Nik Turner - Life In Space album review

Self-styled Thunder Rider still oscillating wildly

Nik Turner - Life In Space album

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Having delivered the lion’s share of the ethereal jazz meanderings that informed his 2015 album Space Fusion Odyssey, for Life In Space septuagenarian saxophonist and flautist Nik Turner has dialled back into his Hawkwind heritage for a more rocky and choppier excursion. Indeed the most obvious comparator would be Warrior On The Edge Of Time, specifically (although Turner might not thank you for saying so) Dave Brock’s compositions on it.

Life In Space’s intriguing opener End Of The World successfully marries the acoustic melancholia of Hawkwind’s The Demented Man with Oasis-style 60s pop: drenched in reverb and with the obligatory cosmic swirl. Fellow Hawkwind alumnus Simon House’s violin on Why Are You? further reinforces the nostalgia effect, whereas Back To Earth (uplifting whimsy) and Approaching The Unknown (filmic grandeur) explore impressive musical territories previously not ventured in to by the mothership.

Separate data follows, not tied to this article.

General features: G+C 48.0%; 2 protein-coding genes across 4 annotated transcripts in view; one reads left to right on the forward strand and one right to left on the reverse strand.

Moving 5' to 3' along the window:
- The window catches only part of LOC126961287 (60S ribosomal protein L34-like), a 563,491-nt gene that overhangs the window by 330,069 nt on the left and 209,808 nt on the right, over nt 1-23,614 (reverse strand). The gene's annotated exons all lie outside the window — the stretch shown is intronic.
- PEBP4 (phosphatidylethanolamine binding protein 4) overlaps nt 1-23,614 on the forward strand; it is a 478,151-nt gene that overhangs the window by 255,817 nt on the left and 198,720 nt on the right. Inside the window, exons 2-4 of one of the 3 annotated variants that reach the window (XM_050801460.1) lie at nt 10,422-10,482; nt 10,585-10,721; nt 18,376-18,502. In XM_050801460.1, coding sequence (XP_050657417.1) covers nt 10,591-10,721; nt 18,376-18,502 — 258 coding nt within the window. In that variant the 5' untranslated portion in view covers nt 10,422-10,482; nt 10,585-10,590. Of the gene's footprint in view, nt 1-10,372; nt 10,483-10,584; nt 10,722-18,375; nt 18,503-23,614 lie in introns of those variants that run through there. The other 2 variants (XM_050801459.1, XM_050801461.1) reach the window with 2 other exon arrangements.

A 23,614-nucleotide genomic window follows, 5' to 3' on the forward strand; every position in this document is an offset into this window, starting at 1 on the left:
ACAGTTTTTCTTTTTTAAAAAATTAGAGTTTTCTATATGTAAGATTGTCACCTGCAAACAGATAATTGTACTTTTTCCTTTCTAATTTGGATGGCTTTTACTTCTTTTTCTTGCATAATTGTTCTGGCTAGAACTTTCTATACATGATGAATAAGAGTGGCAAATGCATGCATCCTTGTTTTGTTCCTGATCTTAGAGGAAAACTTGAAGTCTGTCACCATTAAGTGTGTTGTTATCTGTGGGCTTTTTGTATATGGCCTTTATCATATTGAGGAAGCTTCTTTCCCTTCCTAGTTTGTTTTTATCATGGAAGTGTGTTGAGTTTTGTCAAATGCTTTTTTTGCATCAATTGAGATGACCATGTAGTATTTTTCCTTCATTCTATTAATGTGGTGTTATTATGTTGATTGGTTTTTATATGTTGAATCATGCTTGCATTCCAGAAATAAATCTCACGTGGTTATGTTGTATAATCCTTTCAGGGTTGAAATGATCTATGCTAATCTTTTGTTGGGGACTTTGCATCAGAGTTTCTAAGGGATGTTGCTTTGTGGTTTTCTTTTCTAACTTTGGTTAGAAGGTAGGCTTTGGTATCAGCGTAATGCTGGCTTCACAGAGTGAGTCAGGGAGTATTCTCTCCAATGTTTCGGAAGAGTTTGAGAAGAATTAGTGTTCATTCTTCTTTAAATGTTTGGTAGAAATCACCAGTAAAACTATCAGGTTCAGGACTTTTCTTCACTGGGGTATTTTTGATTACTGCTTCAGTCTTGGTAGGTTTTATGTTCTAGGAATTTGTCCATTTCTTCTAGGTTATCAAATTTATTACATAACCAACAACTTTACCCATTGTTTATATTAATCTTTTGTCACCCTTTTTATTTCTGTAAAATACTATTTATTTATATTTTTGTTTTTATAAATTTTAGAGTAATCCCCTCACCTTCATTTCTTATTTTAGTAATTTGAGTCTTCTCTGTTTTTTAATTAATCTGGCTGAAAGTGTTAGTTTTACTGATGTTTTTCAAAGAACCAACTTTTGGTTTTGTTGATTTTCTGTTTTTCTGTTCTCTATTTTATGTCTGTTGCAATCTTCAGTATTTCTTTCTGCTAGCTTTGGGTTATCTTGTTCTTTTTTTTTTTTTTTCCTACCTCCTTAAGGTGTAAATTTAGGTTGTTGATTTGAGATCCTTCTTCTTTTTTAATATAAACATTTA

There’s a faint air of resignation throughout, interspersed with a Utopianism which is tempting to interpret as a bulwark against ageing. Who knows? Whether anyone needs another reimagining of Master Of The Universe at the album’s close is a point less moot.

Tim Batcup

Tim Batcup is a writer for Classic Rock magazine and Prog magazine. He's also the owner of Cover To Cover, Swansea's only independent bookshop, and a director of Storyopolis, a free children’s literacy project based at the Volcano Theatre, Swansea. He likes music, books and Crass.